W3C home > Mailing lists > Public > www-style@w3.org > July 2001

Re: Using em in CSS

From: Kim M <rllrgrrl@hotmail.com>
Date: Mon, 02 Jul 2001 14:43:14 +1000
To: mjumbe@electricstoat.com
Cc: www-style@w3.org
Message-ID: <F47lbhsKd6QR7j1HaKt0001736e@hotmail.com>
>From: "Mjumbe Ukweli" <mjumbewu@hotmail.com>
>Reply-To: mjumbe@electricstoat.com
>To: rllrgrrl@hotmail.com, www-style@w3.org
>Subject: Re: Using em in CSS
>Date: Mon, 02 Jul 2001 00:15:09 -0400

>an 'em' in any given element is relative to the font-size of the element's
>parent.  if an element has a font-size of .5em and a child of thet element
>also has a font-size of .5em then the child's font-size will actually be
>.25em of the root font-size.  it's crazy.

Cool, this is exactly what I needed to know.

I was really hoping it would be as you said and be relative to just the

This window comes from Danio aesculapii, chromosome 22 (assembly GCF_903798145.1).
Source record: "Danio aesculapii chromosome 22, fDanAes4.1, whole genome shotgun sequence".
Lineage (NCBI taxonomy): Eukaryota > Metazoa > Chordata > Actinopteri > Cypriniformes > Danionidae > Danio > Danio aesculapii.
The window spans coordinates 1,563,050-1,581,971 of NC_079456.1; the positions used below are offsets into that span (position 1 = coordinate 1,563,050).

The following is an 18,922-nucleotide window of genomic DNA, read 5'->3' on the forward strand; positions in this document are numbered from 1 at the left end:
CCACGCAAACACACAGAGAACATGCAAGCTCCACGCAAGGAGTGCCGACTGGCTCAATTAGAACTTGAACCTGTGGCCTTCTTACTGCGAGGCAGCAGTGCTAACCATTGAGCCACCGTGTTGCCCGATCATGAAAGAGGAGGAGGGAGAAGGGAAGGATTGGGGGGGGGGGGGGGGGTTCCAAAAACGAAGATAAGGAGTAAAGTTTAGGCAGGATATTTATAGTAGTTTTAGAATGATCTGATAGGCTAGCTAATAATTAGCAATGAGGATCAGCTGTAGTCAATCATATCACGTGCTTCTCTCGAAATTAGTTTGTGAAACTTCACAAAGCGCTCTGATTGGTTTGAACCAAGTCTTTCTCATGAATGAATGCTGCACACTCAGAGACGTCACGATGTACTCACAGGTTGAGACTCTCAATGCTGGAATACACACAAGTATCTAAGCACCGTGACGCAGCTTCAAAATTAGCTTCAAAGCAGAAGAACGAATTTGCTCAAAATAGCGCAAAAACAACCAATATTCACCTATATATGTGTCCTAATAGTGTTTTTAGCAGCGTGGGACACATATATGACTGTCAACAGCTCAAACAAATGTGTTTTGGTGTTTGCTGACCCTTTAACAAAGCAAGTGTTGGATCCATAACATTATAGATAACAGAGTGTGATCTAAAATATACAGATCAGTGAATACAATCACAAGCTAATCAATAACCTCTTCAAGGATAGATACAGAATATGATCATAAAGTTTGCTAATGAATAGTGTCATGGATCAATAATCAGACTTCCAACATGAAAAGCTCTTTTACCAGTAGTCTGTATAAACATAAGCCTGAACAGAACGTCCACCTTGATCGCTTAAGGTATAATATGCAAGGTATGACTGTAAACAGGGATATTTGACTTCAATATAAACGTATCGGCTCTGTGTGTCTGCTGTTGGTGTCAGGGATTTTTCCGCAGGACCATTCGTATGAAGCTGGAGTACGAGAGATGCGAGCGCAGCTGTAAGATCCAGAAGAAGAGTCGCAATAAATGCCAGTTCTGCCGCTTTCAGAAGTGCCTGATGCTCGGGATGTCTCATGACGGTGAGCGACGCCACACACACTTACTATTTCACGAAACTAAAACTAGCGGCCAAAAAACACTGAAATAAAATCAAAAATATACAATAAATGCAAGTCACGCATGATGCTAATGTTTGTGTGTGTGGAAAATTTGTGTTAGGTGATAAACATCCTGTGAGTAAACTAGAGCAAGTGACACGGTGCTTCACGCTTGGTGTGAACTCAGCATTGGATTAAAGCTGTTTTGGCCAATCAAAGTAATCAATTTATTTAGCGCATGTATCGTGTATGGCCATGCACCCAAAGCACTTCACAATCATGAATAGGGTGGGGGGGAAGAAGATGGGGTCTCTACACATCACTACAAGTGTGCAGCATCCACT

users font size. Otherwise if you have anything nested, it'll get smaller 
and smaller!

boy, when you get past the basics, it really does get harder and harder to 
actually use this stuff correctly.

I just had a panic that maybe where I had used a table inside another table 
would go like that and it doesn't. I think tables have a seperate 
inheritance system with this. I think divs inherit size as you say but 
tables don't. I set td, th {font-size:0.8em} but the nested table had the 
same size text as the one it was nested in. But when i set 0.8em on body and 
then also on a div the div text went tiny.

I guess i'll just have to experiment more and work out how the browsers 
misinterpret the CSS. Though at this stage I would say the only sizes you'd 
need to set are body,td,th (or leave them as 1em) Headings, and any small 
text.

Kim
_________________________________________________________________________
Get Your Private, Free E-mail from MSN Hotmail at http://www.hotmail.com.
Received on Monday, 2 July 2001 00:43:46 GMT

This archive was generated by hypermail 2.2.0+W3C-0.50 : Monday, 27 April 2009 13:54:09 GMT